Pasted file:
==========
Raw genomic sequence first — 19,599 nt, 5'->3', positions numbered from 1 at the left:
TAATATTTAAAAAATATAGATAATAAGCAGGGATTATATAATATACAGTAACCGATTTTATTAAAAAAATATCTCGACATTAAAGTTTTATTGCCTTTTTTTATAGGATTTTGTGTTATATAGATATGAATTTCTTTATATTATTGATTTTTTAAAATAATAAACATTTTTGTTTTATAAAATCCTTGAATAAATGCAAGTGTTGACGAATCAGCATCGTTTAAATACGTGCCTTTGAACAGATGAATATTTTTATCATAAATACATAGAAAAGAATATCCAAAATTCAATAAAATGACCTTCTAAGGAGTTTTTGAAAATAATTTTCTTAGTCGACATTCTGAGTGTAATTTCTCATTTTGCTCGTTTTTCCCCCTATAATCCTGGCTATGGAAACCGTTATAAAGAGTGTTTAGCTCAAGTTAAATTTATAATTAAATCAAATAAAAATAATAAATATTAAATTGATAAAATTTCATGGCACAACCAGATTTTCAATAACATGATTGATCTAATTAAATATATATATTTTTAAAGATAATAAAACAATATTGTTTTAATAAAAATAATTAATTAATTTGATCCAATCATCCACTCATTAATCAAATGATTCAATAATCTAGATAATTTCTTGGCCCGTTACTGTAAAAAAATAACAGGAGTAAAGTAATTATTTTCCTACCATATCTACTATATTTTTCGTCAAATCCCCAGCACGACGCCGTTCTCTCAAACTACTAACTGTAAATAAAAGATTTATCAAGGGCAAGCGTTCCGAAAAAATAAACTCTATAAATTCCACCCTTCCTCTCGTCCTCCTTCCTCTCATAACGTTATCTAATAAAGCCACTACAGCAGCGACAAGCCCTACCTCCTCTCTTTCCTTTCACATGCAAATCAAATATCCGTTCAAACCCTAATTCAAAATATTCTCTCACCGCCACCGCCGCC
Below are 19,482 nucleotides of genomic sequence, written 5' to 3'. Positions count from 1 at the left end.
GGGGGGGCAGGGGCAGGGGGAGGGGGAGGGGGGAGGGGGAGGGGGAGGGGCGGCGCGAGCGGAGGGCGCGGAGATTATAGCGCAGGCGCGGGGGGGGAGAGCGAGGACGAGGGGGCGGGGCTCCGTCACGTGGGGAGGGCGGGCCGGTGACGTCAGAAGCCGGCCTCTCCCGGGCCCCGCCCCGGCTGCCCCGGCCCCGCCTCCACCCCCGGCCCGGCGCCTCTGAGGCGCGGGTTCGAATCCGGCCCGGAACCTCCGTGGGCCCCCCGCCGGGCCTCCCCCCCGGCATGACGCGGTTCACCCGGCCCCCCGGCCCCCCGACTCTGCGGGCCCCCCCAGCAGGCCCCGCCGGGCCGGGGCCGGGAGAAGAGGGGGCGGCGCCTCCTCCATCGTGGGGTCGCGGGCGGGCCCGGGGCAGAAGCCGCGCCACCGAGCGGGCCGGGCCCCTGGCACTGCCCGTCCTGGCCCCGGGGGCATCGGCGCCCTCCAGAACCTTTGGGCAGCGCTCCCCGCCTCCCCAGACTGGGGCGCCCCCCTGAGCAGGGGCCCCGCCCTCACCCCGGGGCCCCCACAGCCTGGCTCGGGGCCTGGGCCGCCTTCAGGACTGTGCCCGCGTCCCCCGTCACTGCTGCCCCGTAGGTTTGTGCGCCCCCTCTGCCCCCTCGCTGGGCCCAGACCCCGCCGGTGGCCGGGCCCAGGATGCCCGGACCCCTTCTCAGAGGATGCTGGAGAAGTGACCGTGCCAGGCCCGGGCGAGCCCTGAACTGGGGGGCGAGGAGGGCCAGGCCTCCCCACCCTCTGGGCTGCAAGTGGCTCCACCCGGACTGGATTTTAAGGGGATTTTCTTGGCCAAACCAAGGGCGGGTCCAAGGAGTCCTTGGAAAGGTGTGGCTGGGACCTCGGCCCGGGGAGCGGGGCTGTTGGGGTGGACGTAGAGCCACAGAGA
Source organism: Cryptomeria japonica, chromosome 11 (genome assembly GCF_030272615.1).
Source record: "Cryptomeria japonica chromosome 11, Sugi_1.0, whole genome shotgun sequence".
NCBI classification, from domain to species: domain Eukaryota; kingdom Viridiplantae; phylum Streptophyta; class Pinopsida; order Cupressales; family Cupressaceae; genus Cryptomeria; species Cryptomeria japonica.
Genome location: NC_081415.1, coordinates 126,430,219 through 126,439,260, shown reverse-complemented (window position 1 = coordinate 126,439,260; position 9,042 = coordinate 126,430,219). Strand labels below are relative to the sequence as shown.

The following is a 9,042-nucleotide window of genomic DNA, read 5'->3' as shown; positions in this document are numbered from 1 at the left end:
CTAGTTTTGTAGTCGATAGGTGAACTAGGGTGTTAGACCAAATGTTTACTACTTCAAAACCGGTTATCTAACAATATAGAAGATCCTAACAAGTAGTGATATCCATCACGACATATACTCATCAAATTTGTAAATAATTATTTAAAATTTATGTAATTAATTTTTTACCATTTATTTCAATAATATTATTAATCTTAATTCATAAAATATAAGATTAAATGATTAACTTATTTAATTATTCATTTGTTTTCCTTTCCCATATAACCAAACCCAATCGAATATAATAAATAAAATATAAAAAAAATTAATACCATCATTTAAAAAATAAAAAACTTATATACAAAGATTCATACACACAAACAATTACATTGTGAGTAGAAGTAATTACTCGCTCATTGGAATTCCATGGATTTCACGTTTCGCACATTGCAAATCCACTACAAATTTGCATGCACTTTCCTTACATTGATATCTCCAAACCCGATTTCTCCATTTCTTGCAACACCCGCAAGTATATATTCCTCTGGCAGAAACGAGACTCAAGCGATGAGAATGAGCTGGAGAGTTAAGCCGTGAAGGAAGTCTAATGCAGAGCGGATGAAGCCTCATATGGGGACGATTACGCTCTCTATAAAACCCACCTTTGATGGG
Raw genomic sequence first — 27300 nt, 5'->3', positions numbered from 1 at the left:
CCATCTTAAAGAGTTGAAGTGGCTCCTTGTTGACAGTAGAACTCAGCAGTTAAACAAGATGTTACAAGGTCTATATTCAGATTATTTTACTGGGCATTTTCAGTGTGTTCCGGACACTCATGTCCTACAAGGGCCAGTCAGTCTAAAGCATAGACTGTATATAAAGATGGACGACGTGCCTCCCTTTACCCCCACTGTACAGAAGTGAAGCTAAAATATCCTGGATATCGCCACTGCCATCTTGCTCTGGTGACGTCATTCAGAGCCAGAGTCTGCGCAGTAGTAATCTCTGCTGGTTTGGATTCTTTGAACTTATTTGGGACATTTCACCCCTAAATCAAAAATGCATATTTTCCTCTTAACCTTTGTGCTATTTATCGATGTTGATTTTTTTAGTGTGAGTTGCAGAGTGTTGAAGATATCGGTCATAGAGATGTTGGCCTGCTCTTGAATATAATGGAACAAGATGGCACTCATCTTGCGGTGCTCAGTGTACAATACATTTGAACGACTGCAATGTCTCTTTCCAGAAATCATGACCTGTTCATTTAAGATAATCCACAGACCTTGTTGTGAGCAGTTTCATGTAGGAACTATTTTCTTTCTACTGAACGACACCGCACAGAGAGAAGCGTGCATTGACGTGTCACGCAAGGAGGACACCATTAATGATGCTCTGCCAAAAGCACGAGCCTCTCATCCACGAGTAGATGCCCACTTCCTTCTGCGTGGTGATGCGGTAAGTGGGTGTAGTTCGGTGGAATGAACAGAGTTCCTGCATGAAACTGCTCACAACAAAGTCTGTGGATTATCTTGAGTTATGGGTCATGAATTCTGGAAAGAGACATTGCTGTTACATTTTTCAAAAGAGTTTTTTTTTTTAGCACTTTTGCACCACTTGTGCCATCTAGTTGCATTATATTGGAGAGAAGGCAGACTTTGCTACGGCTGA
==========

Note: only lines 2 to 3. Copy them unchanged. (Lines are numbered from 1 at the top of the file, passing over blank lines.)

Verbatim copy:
TAATATTTAAAAAATATAGATAATAAGCAGGGATTATATAATATACAGTAACCGATTTTATTAAAAAAATATCTCGACATTAAAGTTTTATTGCCTTTTTTTATAGGATTTTGTGTTATATAGATATGAATTTCTTTATATTATTGATTTTTTAAAATAATAAACATTTTTGTTTTATAAAATCCTTGAATAAATGCAAGTGTTGACGAATCAGCATCGTTTAAATACGTGCCTTTGAACAGATGAATATTTTTATCATAAATACATAGAAAAGAATATCCAAAATTCAATAAAATGACCTTCTAAGGAGTTTTTGAAAATAATTTTCTTAGTCGACATTCTGAGTGTAATTTCTCATTTTGCTCGTTTTTCCCCCTATAATCCTGGCTATGGAAACCGTTATAAAGAGTGTTTAGCTCAAGTTAAATTTATAATTAAATCAAATAAAAATAATAAATATTAAATTGATAAAATTTCATGGCACAACCAGATTTTCAATAACATGATTGATCTAATTAAATATATATATTTTTAAAGATAATAAAACAATATTGTTTTAATAAAAATAATTAATTAATTTGATCCAATCATCCACTCATTAATCAAATGATTCAATAATCTAGATAATTTCTTGGCCCGTTACTGTAAAAAAATAACAGGAGTAAAGTAATTATTTTCCTACCATATCTACTATATTTTTCGTCAAATCCCCAGCACGACGCCGTTCTCTCAAACTACTAACTGTAAATAAAAGATTTATCAAGGGCAAGCGTTCCGAAAAAATAAACTCTATAAATTCCACCCTTCCTCTCGTCCTCCTTCCTCTCATAACGTTATCTAATAAAGCCACTACAGCAGCGACAAGCCCTACCTCCTCTCTTTCCTTTCACATGCAAATCAAATATCCGTTCAAACCCTAATTCAAAATATTCTCTCACCGCCACCGCCGCC
Below are 19,482 nucleotides of genomic sequence, written 5' to 3'. Positions count from 1 at the left end.